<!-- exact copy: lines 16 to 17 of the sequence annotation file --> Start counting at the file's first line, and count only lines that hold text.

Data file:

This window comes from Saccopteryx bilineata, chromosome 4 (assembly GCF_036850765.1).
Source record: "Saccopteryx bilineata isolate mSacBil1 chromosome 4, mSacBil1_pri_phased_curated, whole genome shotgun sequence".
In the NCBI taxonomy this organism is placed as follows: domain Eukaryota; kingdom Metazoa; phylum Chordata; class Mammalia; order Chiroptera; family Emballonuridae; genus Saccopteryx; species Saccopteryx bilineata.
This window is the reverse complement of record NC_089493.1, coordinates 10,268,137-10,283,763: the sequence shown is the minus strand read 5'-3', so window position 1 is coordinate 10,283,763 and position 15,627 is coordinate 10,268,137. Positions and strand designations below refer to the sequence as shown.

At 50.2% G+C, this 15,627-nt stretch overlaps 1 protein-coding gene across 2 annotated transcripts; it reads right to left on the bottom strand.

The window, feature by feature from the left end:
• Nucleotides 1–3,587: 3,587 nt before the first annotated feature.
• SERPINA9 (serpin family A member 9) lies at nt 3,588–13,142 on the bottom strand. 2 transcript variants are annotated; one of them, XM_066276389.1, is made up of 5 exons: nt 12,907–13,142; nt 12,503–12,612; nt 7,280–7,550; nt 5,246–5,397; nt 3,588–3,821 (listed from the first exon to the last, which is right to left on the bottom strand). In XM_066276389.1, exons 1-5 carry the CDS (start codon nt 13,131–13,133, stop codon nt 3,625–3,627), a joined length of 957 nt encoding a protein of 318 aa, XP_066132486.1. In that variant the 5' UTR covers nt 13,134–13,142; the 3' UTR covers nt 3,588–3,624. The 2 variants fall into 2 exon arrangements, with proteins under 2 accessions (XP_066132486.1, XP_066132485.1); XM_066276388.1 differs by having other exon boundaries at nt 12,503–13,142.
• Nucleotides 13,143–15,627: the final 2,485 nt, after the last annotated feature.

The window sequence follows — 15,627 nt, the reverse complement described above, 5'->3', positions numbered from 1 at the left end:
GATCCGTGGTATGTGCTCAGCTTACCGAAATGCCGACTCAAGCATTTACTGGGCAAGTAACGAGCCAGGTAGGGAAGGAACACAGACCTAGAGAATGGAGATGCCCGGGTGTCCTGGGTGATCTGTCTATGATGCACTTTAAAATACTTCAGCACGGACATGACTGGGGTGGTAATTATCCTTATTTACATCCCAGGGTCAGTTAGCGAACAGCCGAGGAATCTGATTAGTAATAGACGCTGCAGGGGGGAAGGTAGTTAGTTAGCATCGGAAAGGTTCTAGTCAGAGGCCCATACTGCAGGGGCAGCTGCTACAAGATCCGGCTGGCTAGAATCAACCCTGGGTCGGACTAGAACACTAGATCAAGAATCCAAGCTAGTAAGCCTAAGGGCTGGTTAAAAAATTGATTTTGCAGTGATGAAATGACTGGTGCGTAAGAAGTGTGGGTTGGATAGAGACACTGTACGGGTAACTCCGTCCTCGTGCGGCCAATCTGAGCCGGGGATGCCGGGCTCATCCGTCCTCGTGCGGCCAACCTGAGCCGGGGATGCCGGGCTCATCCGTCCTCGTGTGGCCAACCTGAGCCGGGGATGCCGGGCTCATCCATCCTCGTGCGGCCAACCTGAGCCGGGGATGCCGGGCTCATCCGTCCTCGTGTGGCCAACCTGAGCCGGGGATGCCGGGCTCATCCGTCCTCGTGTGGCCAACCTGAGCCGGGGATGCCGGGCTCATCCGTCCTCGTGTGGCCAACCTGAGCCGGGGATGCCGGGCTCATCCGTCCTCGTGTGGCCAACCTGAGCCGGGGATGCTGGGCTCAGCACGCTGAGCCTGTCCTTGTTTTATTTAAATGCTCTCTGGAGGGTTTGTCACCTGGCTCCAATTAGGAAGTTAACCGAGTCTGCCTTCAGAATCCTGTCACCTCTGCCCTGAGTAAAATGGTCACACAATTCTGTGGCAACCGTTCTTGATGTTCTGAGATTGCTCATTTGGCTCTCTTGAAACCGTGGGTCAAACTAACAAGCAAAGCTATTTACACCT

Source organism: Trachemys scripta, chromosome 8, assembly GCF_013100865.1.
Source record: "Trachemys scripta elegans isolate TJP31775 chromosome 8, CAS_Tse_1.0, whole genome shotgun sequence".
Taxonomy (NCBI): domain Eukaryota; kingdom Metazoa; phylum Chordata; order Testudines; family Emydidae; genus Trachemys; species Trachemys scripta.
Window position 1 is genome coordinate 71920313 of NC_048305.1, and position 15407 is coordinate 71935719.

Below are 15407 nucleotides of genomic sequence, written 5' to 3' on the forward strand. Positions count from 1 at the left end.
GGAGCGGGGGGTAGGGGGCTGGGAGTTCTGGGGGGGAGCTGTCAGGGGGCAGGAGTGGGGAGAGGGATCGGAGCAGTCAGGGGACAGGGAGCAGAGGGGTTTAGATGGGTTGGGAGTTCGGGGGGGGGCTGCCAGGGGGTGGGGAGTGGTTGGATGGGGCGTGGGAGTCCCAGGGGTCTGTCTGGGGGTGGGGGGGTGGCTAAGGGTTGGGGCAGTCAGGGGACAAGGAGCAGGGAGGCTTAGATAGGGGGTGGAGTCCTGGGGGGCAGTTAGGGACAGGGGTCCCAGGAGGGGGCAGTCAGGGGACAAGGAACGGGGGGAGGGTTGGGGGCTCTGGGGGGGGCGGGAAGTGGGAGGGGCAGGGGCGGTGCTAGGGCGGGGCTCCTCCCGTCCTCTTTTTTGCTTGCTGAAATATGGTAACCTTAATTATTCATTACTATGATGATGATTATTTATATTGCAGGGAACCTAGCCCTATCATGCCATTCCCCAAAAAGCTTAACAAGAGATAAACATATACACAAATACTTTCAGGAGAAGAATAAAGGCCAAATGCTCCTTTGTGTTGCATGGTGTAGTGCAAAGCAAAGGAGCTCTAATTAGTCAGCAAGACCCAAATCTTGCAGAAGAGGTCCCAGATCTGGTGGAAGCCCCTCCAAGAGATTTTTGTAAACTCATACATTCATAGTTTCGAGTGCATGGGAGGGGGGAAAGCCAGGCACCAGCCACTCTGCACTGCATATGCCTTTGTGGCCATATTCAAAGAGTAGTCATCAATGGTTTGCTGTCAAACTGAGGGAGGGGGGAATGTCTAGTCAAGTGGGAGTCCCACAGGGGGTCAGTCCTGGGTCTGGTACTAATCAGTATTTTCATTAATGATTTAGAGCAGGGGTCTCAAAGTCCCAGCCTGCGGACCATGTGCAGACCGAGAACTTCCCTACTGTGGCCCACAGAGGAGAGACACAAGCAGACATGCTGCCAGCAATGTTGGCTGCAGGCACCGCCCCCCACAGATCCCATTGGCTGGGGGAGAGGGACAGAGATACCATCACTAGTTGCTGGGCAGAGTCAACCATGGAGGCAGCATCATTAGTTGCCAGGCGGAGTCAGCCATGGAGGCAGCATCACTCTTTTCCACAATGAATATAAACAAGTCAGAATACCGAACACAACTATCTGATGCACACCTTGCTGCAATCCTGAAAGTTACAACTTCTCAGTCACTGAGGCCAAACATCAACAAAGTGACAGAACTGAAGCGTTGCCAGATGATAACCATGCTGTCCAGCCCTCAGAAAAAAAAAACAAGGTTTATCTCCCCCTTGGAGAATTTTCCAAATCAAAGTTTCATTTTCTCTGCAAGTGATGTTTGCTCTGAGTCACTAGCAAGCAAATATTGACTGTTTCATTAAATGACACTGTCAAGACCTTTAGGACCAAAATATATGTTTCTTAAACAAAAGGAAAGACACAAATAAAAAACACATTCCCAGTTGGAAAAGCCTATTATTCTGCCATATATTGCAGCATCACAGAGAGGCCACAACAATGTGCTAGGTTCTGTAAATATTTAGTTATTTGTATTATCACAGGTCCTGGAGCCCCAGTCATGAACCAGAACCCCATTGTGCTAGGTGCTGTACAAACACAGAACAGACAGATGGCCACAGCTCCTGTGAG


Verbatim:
Below are 15407 nucleotides of genomic sequence, written 5' to 3' on the forward strand. Positions count from 1 at the left end.
GGAGCGGGGGGTAGGGGGCTGGGAGTTCTGGGGGGGAGCTGTCAGGGGGCAGGAGTGGGGAGAGGGATCGGAGCAGTCAGGGGACAGGGAGCAGAGGGGTTTAGATGGGTTGGGAGTTCGGGGGGGGGCTGCCAGGGGGTGGGGAGTGGTTGGATGGGGCGTGGGAGTCCCAGGGGTCTGTCTGGGGGTGGGGGGGTGGCTAAGGGTTGGGGCAGTCAGGGGACAAGGAGCAGGGAGGCTTAGATAGGGGGTGGAGTCCTGGGGGGCAGTTAGGGACAGGGGTCCCAGGAGGGGGCAGTCAGGGGACAAGGAACGGGGGGAGGGTTGGGGGCTCTGGGGGGGGCGGGAAGTGGGAGGGGCAGGGGCGGTGCTAGGGCGGGGCTCCTCCCGTCCTCTTTTTTGCTTGCTGAAATATGGTAACCTTAATTATTCATTACTATGATGATGATTATTTATATTGCAGGGAACCTAGCCCTATCATGCCATTCCCCAAAAAGCTTAACAAGAGATAAACATATACACAAATACTTTCAGGAGAAGAATAAAGGCCAAATGCTCCTTTGTGTTGCATGGTGTAGTGCAAAGCAAAGGAGCTCTAATTAGTCAGCAAGACCCAAATCTTGCAGAAGAGGTCCCAGATCTGGTGGAAGCCCCTCCAAGAGATTTTTGTAAACTCATACATTCATAGTTTCGAGTGCATGGGAGGGGGGAAAGCCAGGCACCAGCCACTCTGCACTGCATATGCCTTTGTGGCCATATTCAAAGAGTAGTCATCAATGGTTTGCTGTCAAACTGAGGGAGGGGGGAATGTCTAGTCAAGTGGGAGTCCCACAGGGGGTCAGTCCTGGGTCTGGTACTAATCAGTATTTTCATTAATGATTTAGAGCAGGGGTCTCAAAGTCCCAGCCTGCGGACCATGTGCAGACCGAGAACTTCCCTACTGTGGCCCACAGAGGAGAGACACAAGCAGACATGCTGCCAGCAATGTTGGCTGCAGGCACCGCCCCCCACAGATCCCATTGGCTGGGGGAGAGGGACAGAGATACCATCACTAGTTGCTGGGCAGAGTCAACCATGGAGGCAGCATCATTAGTTGCCAGGCGGAGTCAGCCATGGAGGCAGCATCACTCTTTTCCACAATGAATATAAACAAGTCAGAATACCGAACACAACTATCTGATGCACACCTTGCTGCAATCCTGAAAGTTACAACTTCTCAGTCACTGAGGCCAAACATCAACAAAGTGACAGAACTGAAGCGTTGCCAGATGATAACCATGCTGTCCAGCCCTCAGAAAAAAAAAACAAGGTTTATCTCCCCCTTGGAGAATTTTCCAAATCAAAGTTTCATTTTCTCTGCAAGTGATGTTTGCTCTGAGTCACTAGCAAGCAAATATTGACTGTTTCATTAAATGACACTGTCAAGACCTTTAGGACCAAAATATATGTTTCTTAAACAAAAGGAAAGACACAAATAAAAAACACATTCCCAGTTGGAAAAGCCTATTATTCTGCCATATATTGCAGCATCACAGAGAGGCCACAACAATGTGCTAGGTTCTGTAAATATTTAGTTATTTGTATTATCACAGGTCCTGGAGCCCCAGTCATGAACCAGAACCCCATTGTGCTAGGTGCTGTACAAACACAGAACAGACAGATGGCCACAGCTCCTGTGAG